The United Nations General Assembly special session on corruption from 2-4 June 2021 (UNGASS) is an opportunity to highlight the important relationship between environmental crime and corruption and to galvanise governments and relevant agencies into action. The corruption that drives wildlife and forest crime is extensive and systemic and will be difficult to stop; arrests of ‘rogue individuals’ will not prevent further corruption. However, there are steps which EIA believes could be effective.
Policy recommendations for the Government of China prior to the 15th Conference of the Parties to the Convention on Biological Diversity in Kunming, 11-24 October 2021
The illegal wildlife trade (IWT) is a major form of transnational organised crime, generating annual income of between $7 billion and $23 billion a year for the criminal syndicates involved. Wildlife crime threatens biodiversity, fuels corruption and impacts public health and the economy.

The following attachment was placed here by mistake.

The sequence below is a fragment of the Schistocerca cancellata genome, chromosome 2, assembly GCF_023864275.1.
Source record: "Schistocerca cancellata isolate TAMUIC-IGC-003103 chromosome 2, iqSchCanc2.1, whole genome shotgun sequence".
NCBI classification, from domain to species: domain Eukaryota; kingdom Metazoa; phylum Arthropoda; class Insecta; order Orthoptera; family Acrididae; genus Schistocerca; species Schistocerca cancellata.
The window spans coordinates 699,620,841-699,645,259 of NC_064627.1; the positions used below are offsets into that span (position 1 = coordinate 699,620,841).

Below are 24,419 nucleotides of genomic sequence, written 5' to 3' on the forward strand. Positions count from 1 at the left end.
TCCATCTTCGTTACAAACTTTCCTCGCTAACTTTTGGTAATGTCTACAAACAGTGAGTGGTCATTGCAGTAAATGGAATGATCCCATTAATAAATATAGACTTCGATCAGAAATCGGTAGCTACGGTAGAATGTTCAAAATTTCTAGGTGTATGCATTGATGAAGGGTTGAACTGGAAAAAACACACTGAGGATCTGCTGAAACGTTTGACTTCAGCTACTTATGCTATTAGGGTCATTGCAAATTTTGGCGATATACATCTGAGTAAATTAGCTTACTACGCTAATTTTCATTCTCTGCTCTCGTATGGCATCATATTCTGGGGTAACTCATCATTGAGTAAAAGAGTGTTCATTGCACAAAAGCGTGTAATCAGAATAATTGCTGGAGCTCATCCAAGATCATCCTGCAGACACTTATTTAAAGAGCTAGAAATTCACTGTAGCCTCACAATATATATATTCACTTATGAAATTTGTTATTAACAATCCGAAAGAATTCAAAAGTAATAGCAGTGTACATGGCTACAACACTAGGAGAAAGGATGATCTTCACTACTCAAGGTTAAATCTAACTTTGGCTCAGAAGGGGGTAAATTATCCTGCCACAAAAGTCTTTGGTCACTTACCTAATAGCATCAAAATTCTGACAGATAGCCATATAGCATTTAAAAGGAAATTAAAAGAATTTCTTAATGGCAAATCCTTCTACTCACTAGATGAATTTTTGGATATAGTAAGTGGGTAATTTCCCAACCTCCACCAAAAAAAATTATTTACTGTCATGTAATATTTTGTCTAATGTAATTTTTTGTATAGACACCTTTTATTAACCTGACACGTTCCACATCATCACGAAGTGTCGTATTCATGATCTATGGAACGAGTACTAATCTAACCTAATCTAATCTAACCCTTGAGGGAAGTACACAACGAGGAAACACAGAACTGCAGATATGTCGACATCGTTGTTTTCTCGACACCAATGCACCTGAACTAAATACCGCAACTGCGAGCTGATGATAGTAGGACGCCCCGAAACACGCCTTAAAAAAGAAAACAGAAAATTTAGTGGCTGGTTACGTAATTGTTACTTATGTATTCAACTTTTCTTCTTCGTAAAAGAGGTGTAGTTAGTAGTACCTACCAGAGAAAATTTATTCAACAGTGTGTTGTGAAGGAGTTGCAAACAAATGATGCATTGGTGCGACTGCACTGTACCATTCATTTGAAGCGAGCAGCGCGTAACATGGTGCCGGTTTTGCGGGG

Out of Africa: How West and Central Africa have become the epicentre of ivory and pangolin scale trafficking to Asia details how endemic corruption, weak or absent rule of law, low levels of development and hotspots of armed conflict have left the region wide open to exploitation by well-organised transnational criminal gangs.
EIA conducted a review of the information gathered between 2017 and 2020 by its Wildlife and Forests teams in Africa and Asia in order to examine the relationship between wildlife and forest crime. Detailed analysis of this information revealed a relationship (or ’nexus’) between the two crime types in three key areas...